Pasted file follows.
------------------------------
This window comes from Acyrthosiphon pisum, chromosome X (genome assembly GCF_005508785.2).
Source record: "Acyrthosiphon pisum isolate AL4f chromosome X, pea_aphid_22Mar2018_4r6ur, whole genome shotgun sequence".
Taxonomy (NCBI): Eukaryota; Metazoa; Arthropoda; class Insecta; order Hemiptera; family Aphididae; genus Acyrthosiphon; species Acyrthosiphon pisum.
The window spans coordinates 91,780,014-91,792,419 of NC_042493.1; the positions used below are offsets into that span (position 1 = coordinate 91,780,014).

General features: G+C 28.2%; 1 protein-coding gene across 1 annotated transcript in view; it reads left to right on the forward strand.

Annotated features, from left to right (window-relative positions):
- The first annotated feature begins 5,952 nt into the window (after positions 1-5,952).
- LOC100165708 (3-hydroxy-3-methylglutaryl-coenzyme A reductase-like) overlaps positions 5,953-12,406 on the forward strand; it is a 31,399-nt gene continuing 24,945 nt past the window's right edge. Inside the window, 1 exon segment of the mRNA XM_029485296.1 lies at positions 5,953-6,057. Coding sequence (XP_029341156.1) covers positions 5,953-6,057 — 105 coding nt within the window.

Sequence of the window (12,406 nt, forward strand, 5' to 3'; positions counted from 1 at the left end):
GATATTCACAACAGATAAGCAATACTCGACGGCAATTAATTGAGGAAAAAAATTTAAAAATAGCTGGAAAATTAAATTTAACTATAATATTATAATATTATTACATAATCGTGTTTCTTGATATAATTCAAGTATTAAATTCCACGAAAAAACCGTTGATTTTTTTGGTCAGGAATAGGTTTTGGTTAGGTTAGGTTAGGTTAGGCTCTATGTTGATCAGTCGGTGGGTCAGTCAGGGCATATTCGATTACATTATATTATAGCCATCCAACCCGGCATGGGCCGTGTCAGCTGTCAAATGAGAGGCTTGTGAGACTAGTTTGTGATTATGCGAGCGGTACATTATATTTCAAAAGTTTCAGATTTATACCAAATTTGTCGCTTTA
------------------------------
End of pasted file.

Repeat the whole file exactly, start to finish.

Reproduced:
This window comes from Acyrthosiphon pisum, chromosome X (genome assembly GCF_005508785.2).
Source record: "Acyrthosiphon pisum isolate AL4f chromosome X, pea_aphid_22Mar2018_4r6ur, whole genome shotgun sequence".
Taxonomy (NCBI): Eukaryota; Metazoa; Arthropoda; class Insecta; order Hemiptera; family Aphididae; genus Acyrthosiphon; species Acyrthosiphon pisum.
The window spans coordinates 91,780,014-91,792,419 of NC_042493.1; the positions used below are offsets into that span (position 1 = coordinate 91,780,014).

General features: G+C 28.2%; 1 protein-coding gene across 1 annotated transcript in view; it reads left to right on the forward strand.

Annotated features, from left to right (window-relative positions):
- The first annotated feature begins 5,952 nt into the window (after positions 1-5,952).
- LOC100165708 (3-hydroxy-3-methylglutaryl-coenzyme A reductase-like) overlaps positions 5,953-12,406 on the forward strand; it is a 31,399-nt gene continuing 24,945 nt past the window's right edge. Inside the window, 1 exon segment of the mRNA XM_029485296.1 lies at positions 5,953-6,057. Coding sequence (XP_029341156.1) covers positions 5,953-6,057 — 105 coding nt within the window.

Sequence of the window (12,406 nt, forward strand, 5' to 3'; positions counted from 1 at the left end):
GATATTCACAACAGATAAGCAATACTCGACGGCAATTAATTGAGGAAAAAAATTTAAAAATAGCTGGAAAATTAAATTTAACTATAATATTATAATATTATTACATAATCGTGTTTCTTGATATAATTCAAGTATTAAATTCCACGAAAAAACCGTTGATTTTTTTGGTCAGGAATAGGTTTTGGTTAGGTTAGGTTAGGTTAGGCTCTATGTTGATCAGTCGGTGGGTCAGTCAGGGCATATTCGATTACATTATATTATAGCCATCCAACCCGGCATGGGCCGTGTCAGCTGTCAAATGAGAGGCTTGTGAGACTAGTTTGTGATTATGCGAGCGGTACATTATATTTCAAAAGTTTCAGATTTATACCAAATTTGTCGCTTTA